Gadhafi forces shell besieged town of Misrata

Attack after Libyan leader accepts peace plan to end civil war

Al-Jazeera television quoted a rebel spokesman as saying that five people died and 20 were wounded in Misrata, a lone rebel bastion in western Libya, which has been under siege for more than six weeks.

Rebels in Misrata told Reuters that Gadhafi’s forces fired Russian-made Grad rockets into the city, where conditions for civilians are said to be desperate.

The insurgents said they would accept no plan that allowed Gadhafi to stay in power and prepared to advance on the eastern front after repelling a major government assault on Sunday against their town of Ajdabiyah.Prospects for a ceasefire looked remote.

South African President Jacob Zuma, head of an African Union (AU) peace mission, said early on Monday that Gadhafi had accepted a peace “roadmap”, including a ceasefire, after talks in Tripoli.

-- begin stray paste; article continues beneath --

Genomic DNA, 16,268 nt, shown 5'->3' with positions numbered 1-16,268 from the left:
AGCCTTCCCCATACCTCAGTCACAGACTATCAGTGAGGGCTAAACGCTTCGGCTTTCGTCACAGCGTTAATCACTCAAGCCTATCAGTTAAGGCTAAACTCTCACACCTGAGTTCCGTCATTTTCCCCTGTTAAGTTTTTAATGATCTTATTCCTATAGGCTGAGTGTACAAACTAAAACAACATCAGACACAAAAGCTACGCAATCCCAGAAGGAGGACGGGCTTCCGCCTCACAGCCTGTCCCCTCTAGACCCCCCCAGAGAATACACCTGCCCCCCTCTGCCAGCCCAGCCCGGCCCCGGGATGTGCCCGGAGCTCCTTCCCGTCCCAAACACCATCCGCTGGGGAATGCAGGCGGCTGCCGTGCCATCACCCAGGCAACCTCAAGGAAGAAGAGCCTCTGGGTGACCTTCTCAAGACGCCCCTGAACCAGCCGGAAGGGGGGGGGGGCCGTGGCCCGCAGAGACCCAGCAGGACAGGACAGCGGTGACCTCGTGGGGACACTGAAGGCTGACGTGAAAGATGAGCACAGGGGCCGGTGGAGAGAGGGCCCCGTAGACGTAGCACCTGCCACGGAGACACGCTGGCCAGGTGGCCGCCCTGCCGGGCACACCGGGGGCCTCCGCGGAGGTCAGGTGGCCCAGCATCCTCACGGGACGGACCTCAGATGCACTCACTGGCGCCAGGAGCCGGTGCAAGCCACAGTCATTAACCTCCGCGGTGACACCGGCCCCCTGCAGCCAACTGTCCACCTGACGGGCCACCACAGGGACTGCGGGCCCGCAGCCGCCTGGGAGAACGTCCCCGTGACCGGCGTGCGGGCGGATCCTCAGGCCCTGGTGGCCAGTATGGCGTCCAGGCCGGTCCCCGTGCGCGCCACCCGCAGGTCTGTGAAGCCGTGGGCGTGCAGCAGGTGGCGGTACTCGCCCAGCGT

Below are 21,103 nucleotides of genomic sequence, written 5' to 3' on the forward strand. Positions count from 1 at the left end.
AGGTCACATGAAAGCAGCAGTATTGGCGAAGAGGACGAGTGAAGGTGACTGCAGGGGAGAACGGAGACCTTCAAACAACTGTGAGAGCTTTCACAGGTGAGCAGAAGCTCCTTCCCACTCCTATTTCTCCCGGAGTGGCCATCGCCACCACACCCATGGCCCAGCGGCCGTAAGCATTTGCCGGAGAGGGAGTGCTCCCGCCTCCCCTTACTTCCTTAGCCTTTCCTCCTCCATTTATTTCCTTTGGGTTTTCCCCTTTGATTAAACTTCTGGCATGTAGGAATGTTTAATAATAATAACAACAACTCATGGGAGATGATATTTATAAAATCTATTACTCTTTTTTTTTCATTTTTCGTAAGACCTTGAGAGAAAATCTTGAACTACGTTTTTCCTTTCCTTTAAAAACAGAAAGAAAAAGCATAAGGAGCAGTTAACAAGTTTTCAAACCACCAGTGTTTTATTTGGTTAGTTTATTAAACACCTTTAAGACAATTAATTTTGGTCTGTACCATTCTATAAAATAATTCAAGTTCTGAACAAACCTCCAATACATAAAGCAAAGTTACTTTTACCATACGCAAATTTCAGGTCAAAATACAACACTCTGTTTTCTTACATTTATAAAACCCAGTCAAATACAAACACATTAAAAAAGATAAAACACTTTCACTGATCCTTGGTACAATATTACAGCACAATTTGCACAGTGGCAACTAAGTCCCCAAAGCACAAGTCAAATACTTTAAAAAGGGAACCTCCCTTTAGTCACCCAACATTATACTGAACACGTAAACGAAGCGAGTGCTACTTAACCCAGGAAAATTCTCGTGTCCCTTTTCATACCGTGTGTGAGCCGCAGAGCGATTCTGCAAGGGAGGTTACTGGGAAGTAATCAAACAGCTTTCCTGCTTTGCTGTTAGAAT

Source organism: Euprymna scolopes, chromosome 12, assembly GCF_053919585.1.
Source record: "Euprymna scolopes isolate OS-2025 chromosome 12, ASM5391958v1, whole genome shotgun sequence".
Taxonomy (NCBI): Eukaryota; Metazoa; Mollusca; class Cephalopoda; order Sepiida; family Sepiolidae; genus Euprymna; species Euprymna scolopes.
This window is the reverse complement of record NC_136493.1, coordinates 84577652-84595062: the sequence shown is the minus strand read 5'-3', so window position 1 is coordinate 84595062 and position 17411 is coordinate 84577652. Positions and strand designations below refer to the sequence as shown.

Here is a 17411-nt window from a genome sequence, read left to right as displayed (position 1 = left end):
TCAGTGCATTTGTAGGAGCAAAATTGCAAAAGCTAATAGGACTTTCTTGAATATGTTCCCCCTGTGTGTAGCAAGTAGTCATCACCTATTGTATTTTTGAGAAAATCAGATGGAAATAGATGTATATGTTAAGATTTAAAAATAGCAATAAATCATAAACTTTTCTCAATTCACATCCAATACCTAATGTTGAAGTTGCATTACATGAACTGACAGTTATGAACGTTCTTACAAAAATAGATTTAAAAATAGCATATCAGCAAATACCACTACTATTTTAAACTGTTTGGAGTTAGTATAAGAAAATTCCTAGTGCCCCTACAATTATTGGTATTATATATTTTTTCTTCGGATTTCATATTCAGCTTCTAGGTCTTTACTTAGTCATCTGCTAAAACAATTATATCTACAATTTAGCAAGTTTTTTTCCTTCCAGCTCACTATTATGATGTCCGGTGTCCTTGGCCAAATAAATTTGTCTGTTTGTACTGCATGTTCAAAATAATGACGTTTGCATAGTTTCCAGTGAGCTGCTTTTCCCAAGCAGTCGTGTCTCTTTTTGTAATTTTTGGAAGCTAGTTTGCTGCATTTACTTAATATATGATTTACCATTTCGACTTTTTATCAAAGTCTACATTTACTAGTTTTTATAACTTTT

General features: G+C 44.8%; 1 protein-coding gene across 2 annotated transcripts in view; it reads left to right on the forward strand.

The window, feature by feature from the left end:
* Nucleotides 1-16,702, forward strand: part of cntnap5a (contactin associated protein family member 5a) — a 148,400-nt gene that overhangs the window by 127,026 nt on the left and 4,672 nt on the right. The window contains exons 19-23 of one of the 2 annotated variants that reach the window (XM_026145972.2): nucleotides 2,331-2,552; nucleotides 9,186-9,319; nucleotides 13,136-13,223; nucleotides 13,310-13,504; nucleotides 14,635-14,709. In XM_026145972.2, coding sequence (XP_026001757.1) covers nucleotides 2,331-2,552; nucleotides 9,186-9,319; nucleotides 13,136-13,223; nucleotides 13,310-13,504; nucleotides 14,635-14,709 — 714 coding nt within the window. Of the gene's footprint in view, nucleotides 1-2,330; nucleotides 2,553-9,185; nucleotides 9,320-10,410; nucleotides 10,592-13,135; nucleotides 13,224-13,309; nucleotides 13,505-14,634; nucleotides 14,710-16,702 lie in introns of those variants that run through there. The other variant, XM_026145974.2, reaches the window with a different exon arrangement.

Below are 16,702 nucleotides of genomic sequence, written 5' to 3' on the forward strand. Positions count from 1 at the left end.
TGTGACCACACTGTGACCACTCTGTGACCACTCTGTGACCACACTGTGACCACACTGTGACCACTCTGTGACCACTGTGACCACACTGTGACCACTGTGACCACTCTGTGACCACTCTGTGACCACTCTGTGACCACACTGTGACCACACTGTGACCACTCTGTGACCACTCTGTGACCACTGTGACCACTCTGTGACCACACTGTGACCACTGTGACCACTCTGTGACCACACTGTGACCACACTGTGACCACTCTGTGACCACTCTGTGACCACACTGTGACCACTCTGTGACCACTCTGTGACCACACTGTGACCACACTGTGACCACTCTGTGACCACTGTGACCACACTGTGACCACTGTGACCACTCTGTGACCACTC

A spokesman in the rebel capital of Benghazi said the opposition would look at the plan but Gadhafi must end his 41-year rule.“The Libyan people have made it very clear that Gadhafi must step down, but we will consider the proposal once we have more details, and respond,” spokesman Mustafa Gheriani told Reuters.

Libyan officials have repeatedly said that Gadhafi, who holds no official state position, will not quit. The AU delegation went to Benghazi to confer with rebel leaders on Monday and was met by more than 2,000 demonstrators holding banners reading: “African Union take Gadhafi with you” and “Gaddafi has committed genocide”.

Officials from Nato, which is bombing Libyan government armour under a United Nations mandate to protect civilians, said they took note of the AU proposal but the alliance would continue operations while civilians were at risk. “It does not appear that this indication of a peace deal has any substance at this point,” said one Nato official in reference to the shelling of Misrata.

The AU does not have a good track record in brokering peace deals, having failed recently to end conflict or disputes in Somalia, Madagascar and Ivory Coast.

“The issue of Gadhafi stepping down from any political position is a closed issue ... Muammar Gadhafi does not hold a position of power,” Abdel Monem al-Lamoushi, a government spokesman, said.

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